Researchers at the University of Pittsburgh have created a pneumatic wheelchair that uses high-pressured air as an energy source instead of heavy batteries and electronics.
The PneuChair was successfully tested this past summer at Inspiration Island splash park in San Antonio, Texas. The device is ideal for a water park, where traditional power chairs could malfunction through contact with moisture.
The patent-pending chairs were designed and developed at the Human Engineering Research Laboratories (HERL), a joint effort of Pitt, UPMC and the U.S. Department of Veterans Affairs.
HERL Director Rory Cooper said that the laboratories are still conducting research and development for additional markets for the chairs. But the attention from the chair’s use at the Texas water park has spurred interest from long-term care facilities, for example, because the reduced weight of the chair makes it easier to transport, he said. Each chair weighs about 120 pounds overall — compared to up to 250 for an average power wheelchair — and takes just 10 minutes to recharge. Cooper also received feedback that people would like to use the chairs to drive into therapy pools, wave pools, beaches and even into lakes and streams for fishing.
“There have been thousands of inquiries on social media,” he said. “I’ve received emails and so have the people at the park.”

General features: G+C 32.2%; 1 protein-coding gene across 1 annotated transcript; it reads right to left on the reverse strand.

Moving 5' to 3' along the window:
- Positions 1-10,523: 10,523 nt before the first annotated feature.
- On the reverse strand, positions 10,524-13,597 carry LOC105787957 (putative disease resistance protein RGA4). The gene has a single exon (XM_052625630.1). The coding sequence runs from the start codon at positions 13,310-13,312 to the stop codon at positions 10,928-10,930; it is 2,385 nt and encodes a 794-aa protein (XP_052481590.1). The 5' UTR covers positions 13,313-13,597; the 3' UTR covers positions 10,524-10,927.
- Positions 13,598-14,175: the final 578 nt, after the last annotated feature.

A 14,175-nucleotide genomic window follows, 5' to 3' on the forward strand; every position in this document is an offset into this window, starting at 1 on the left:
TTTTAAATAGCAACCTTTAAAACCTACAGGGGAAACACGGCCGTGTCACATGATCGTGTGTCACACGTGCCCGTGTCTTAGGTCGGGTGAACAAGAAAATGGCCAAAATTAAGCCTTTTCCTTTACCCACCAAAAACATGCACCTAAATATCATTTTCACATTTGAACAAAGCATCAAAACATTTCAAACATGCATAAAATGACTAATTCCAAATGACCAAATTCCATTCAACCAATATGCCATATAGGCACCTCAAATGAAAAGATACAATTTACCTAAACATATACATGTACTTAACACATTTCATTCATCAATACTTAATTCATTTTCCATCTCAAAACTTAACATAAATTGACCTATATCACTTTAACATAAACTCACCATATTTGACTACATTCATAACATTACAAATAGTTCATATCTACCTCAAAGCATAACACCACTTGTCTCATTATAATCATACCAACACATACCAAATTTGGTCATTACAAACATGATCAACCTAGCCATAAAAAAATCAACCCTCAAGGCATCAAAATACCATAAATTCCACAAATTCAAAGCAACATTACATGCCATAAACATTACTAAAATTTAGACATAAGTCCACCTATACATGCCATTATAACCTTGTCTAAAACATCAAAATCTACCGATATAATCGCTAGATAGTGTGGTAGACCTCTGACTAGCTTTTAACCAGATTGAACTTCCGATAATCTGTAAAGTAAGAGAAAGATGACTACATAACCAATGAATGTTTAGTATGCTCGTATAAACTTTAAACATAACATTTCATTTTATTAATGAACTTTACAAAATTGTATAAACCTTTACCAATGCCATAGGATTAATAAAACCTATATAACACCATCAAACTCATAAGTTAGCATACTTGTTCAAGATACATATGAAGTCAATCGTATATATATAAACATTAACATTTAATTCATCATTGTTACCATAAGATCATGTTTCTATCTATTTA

At Inspiration Island, children and adults with disabilities were able to enjoy cool water under a spouting octopus and revel under curtains of rain using the chairs.
“These waterproof chairs have given our guests a passport to fun that they never thought possible,” said Bob McCullough, park communications director. “To hear their stories and to hear about the positive impact this has had on them is both gratifying and humbling.”
McCullough said the success at Morgan’s Inspiration Island means the park plans to have more chairs manufactured in the coming months to add to the fleet.
For the summer 2017 season, HERL provided one chair and the park contracted with Stealth, a Burnet, Texas-based division of Quantum Rehab, to build three more. The park welcomed 31,000 guests since opening its doors June 17.
“It made me feel excited for the children and their families,” Cooper said. “Our goal is to help people as much as we can through creating and implementing new technologies.”
Researchers Exploring New Markets for Water-friendly Wheelchair After Rewarding Debut was originally published on the University of Pittsburgh website.